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The UNGPs on Business and Human Rights: State Duties and Business Responsibilities

Global and multi-level governance approaches to the human rights and business field have yielded major achievements over the past decade. Broad multilateral soft law standards have been adopted, such as the OECD Guidelines for Multinational Enterprises[1] [2] or the ILO Declaration on Fundamental Principles and Rights at

Work.7 Multi-stakeholder initiatives, such as the UN Global Compact in 2000, have been launched and supported by private companies, states, civil society organizations, labour organizations, and also several UN agencies. At the same time, sectorial guidelines and codes of conduct have been adopted8 and many multistakeholder initiatives have been launched on issues pertaining to the human rights and business field.9

The UNGPs take stock of existing human rights obligations, regulations and policies, multi-governance initiatives, good practices and challenges, and CSR developments within the field of human rights and business. They provide for a well-s tructured presentation of relevant issues in the form of guiding principles. Based on the ‘Protect, Respect, and Remedy’ Framework for business and human rights presented by Special Representative of the Secretary General (SRSG) Professor John Ruggie to the UN HRC,10 the UNGPs define and unpack the distinction that exists between the state duty to protect human rights and the corporate responsibility to respect human rights.n They provide for a set of principles that states and businesses must apply, should apply, or ought to consider applying (depending on the case) to prevent, mitigate, or redress human rights-related abuses by business enterprises. In March 2011, the UNGPs were endorsed by the HRC. Subsequently a Working Group on the issue of human rights and transnational corporations and other business enterprises was established by an HRC resolution in June 2011.12

The UNGPs are presented, and to some extent accepted, as a common reference point that provides a basis for new initiatives in the field of human rights and business. The author of the UNGPs, John Ruggie, has repeatedly emphasized that the UNGPs are only ‘the end of the beginning’ and a ‘common foundation from which thinking and action of all stakeholders would generate cumulative progress over far-reaching recommendations addressed by governments to multinational enterprises operating in or from adhering countries. They have been revised several times since 1976.

  • 7 The Declaration adopted by the ILO in 1998 declares that all ILO members, even if they have not ratified the Conventions in question, have an obligation to respect, to promote and to realize, in good faith and in accordance with the Constitution, the principles concerning the fundamental rights which are the subject of those Conventions (e.g. freedom of association, right to collective bargaining, elimination of forced or compulsory labour, abolition of child labour, elimination of discrimination).
  • 8 See e.g.: Voluntary Principles for Security and Human Rights (2000), which concern extractive sector companies, Code of Conduct for Private Security Service Providers (2010), the OECD Due Diligence Guidelines for Responsible Supply Chains of Minerals from Conflict-Affected and High Risk Areas (2011); The FAO Voluntary Guidelines on the Responsible Governance of Tenure of Land, Fisheries, and Forests in the Context of National Food Security (2012), etc.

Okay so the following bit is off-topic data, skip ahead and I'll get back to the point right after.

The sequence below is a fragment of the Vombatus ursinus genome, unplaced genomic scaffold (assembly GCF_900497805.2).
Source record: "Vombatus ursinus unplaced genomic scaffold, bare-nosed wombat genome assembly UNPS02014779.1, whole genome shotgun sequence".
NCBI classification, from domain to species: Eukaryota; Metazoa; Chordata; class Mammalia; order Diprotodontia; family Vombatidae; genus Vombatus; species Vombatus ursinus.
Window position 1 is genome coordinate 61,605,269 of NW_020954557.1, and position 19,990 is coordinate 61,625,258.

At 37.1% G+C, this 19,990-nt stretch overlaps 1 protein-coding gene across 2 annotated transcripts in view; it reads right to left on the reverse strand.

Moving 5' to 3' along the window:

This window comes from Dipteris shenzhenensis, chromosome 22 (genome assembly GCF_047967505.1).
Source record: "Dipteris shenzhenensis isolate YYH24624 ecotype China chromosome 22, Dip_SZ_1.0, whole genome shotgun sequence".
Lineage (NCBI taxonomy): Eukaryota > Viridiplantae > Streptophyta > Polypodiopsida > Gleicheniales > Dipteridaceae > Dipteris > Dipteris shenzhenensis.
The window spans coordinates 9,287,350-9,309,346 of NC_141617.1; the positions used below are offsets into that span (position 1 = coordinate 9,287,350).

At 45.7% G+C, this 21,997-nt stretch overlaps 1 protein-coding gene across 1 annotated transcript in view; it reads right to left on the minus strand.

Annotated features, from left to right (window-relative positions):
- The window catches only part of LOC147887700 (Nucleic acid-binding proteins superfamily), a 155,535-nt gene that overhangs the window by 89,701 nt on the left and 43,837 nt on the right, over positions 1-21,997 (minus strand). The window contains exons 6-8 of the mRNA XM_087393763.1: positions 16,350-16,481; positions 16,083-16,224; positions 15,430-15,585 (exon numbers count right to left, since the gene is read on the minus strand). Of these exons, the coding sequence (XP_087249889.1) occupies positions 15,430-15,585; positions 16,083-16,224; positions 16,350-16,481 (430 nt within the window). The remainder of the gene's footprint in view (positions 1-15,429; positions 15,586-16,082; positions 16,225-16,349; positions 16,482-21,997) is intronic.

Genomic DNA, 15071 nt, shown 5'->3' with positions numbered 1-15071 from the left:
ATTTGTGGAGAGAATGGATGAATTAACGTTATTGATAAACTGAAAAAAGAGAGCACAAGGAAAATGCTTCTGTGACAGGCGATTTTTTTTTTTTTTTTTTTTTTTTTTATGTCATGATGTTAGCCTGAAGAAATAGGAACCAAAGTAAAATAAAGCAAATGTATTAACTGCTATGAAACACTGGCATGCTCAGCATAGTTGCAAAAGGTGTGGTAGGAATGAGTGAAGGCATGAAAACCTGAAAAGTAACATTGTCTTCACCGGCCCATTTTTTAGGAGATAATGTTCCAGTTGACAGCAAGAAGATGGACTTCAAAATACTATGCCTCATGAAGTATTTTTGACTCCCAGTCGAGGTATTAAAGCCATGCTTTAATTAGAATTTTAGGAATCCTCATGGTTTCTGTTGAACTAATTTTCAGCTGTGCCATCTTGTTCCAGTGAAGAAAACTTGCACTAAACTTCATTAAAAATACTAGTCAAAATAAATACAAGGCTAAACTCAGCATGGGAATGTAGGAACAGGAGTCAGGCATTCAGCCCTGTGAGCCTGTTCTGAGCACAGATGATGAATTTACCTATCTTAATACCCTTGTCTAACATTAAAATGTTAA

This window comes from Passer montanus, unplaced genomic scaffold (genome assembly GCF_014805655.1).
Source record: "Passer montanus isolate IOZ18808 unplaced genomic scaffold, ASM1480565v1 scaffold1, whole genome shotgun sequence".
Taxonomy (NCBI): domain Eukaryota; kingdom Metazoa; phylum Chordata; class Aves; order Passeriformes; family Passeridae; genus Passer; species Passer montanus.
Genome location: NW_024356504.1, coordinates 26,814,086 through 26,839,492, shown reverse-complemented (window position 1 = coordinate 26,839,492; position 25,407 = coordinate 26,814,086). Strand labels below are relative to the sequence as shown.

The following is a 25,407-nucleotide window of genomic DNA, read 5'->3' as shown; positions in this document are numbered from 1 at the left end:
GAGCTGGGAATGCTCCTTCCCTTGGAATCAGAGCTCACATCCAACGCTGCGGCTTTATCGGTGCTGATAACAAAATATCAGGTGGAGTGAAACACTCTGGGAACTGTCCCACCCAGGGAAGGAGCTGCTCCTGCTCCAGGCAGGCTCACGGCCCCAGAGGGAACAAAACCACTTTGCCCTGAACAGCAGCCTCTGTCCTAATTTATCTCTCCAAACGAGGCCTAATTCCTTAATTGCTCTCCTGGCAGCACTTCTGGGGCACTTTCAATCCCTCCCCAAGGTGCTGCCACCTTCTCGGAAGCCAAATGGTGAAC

• 9 Such as the Extractive Industries Transparency Initiative—EITI (2003) or the Kimberley Process on conflict diamonds (2002).
  • 10 Report of the Special Representative of the Secretary-General on the issue of human rights and transnational corporations and other business enterprises, Protect, Respect and Remedy: A Framework for Business and Human Rights, 7 Apr. 2008 (A/HRC/8/5).
  • 11 Respectively GP 1 (state duty to protect human rights) and GP 11 and 12 (business responsibility to respect human rights).
  • 12 Resolution endorsing the UNGPs and establishing the Working Group on the issue of human rights and transnational corporations and other business enterprises, HRC, 17th session, 33rd meeting, 16 June 2011 (A/HRC/17/4).

time’.[3] [4] [5] There is a general expectation that an uptake of the UNGPs in the work of the UN, in a global governance framework as well as at the domestic and local level, will take place in the years to come. This has already been the case since June 2011.14 The UN Working Group on the issue of human rights and transnational corporations and other business enterprises (UNWG) plays a central role in the uptake of the UNGPs.15

In terms of contents, the state’s duty to protect, defined by Pillar 1 of the UNGPs, focuses on the positive obligation of the state to safeguard individuals’ human rights against abuses committed by non-state actors. The human rights obligation of states with regard to business activities is to ensure that business enterprises do not indirectly infringe upon human rights. Where a state is unable or unwilling to protect individuals against human rights-related abuses, another state (the home state in the case of transnational business activities) or the business enterprise itself may have a responsibility to take action. Pillar 3 of the UNGPs, which addresses the roles of state and non-state actors in securing access to remedy, reiterates in Guiding Principle 5 the international human rights duty of states ‘to take appropriate steps to ensure, through judicial, administrative, legislative or other appropriate means, that when such abuses occur within their territory and/or j urisdiction those affected have access to effective remedy’.